– Contributed capital encompasses capital that was raised through direct purchase of stock from the company by investors. Contributed capital for Intel Corporation was $14,993 million, $16,178 million, and $17,036 million for the years 2009, 2010, and 2011 respectively. Earned capital on the other hand was $26,711 million, $33,252 million, and $ 28,875 million for the years 2009, 2010, and 2011 respectively. Earned capital is the total value of assets for the company acquired through profitable operations over the years. Retained earnings comprise earned capital.
– Part two: Changes to the Balance Sheet
– Cash and cash equivalents increased by 19% in 2009 to reach $3,987 million from $3.350 million in 2008. In the following two years, it increased by 37.9% then reduced by 7.9% respectively. From the analysis of financial statements, net income in 2010 increased considerably in larger proportion than respective accounts receivables. Since net income is an element in calculation of cash and cash equivalents, we conclude that this is the probable cause of the sharp rise of cash in 2010. We however should assume that other factors affecting the profit and loss account did not change significantly.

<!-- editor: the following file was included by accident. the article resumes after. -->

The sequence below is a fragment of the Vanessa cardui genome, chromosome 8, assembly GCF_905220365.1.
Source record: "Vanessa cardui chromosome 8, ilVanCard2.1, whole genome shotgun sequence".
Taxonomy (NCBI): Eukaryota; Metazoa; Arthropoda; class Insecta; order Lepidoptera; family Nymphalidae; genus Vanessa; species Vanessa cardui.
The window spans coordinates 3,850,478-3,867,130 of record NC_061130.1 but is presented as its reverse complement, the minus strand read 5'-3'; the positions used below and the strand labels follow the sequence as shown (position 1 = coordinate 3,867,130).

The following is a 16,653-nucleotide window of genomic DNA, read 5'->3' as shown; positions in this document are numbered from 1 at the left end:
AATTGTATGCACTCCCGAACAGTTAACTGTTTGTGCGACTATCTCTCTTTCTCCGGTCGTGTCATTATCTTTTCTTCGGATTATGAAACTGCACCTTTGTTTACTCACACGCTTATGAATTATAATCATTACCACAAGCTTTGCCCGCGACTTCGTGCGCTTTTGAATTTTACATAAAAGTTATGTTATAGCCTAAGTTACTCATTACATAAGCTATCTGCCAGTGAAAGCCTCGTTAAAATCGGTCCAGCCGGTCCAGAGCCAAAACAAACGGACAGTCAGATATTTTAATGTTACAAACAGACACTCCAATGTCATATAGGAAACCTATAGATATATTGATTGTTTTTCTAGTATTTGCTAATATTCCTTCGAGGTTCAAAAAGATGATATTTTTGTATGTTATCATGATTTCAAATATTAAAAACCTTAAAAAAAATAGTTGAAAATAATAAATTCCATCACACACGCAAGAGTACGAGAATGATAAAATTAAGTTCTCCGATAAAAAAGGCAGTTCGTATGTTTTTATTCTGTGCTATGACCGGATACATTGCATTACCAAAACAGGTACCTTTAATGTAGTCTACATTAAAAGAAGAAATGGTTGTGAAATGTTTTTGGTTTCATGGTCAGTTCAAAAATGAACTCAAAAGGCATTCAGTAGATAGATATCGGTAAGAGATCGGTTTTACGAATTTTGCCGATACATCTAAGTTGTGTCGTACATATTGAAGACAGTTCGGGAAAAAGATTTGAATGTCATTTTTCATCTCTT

– The changes in cash and cash equivalent for the two out of the three years are considered significant because the changes are greater than 10%. The respective years are 2009 and 2010 where cash increase by 19% and 37.9% respectively. In 2011, the cash reduced by 7.9% which is below a change of 10% thereby considered insignificant.
– Retained earnings increased by 25.1% in 2009 from $26,318 million to $32,919 million in 2010. It however reduced by 9.9% in 2011 to become $29,656 million. The reduction in retained earnings was partly caused by Accumulated other comprehensive loss. This resulted from the translation adjustment loss realized during the acquisition of McAfee, Inc in the first quarter of 2011.
– Part Three: The Income Statement
– The respective details of calculations are in the excel spreadsheet on the tab Gross profit percentages.
– Cost of sales and gross profit percentages
There are two gross profit percentages explained in this context; the mar-up percentage and the Gross margin percentage.
– Mark-up percentage: Mark-up percentage may be used to indicate the increase from the original price
Mark-up percentage = gross profit/Cost of goods sold X100%